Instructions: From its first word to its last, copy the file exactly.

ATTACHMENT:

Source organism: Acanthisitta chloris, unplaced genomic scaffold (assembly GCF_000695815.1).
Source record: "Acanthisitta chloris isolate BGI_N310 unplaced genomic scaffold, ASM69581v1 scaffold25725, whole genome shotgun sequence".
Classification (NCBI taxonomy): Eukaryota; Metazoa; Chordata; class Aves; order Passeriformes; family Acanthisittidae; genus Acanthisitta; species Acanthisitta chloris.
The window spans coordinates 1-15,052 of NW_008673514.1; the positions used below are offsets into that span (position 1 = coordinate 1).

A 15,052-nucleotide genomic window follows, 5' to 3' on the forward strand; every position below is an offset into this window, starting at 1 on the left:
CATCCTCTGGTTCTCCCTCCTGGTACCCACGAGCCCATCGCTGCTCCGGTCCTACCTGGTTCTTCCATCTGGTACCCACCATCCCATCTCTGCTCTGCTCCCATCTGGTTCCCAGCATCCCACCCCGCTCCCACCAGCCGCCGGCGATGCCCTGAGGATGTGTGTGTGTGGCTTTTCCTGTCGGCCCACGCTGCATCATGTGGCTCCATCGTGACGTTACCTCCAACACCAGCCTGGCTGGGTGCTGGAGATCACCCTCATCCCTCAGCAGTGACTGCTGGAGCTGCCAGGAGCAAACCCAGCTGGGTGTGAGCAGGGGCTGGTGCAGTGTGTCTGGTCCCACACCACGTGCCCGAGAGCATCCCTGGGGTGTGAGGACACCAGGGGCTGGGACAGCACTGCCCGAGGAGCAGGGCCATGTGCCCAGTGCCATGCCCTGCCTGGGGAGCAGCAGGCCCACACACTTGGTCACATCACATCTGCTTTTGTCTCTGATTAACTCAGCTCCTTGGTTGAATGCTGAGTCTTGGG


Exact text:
Source organism: Acanthisitta chloris, unplaced genomic scaffold (assembly GCF_000695815.1).
Source record: "Acanthisitta chloris isolate BGI_N310 unplaced genomic scaffold, ASM69581v1 scaffold25725, whole genome shotgun sequence".
Classification (NCBI taxonomy): Eukaryota; Metazoa; Chordata; class Aves; order Passeriformes; family Acanthisittidae; genus Acanthisitta; species Acanthisitta chloris.
The window spans coordinates 1-15,052 of NW_008673514.1; the positions used below are offsets into that span (position 1 = coordinate 1).

A 15,052-nucleotide genomic window follows, 5' to 3' on the forward strand; every position below is an offset into this window, starting at 1 on the left:
CATCCTCTGGTTCTCCCTCCTGGTACCCACGAGCCCATCGCTGCTCCGGTCCTACCTGGTTCTTCCATCTGGTACCCACCATCCCATCTCTGCTCTGCTCCCATCTGGTTCCCAGCATCCCACCCCGCTCCCACCAGCCGCCGGCGATGCCCTGAGGATGTGTGTGTGTGGCTTTTCCTGTCGGCCCACGCTGCATCATGTGGCTCCATCGTGACGTTACCTCCAACACCAGCCTGGCTGGGTGCTGGAGATCACCCTCATCCCTCAGCAGTGACTGCTGGAGCTGCCAGGAGCAAACCCAGCTGGGTGTGAGCAGGGGCTGGTGCAGTGTGTCTGGTCCCACACCACGTGCCCGAGAGCATCCCTGGGGTGTGAGGACACCAGGGGCTGGGACAGCACTGCCCGAGGAGCAGGGCCATGTGCCCAGTGCCATGCCCTGCCTGGGGAGCAGCAGGCCCACACACTTGGTCACATCACATCTGCTTTTGTCTCTGATTAACTCAGCTCCTTGGTTGAATGCTGAGTCTTGGG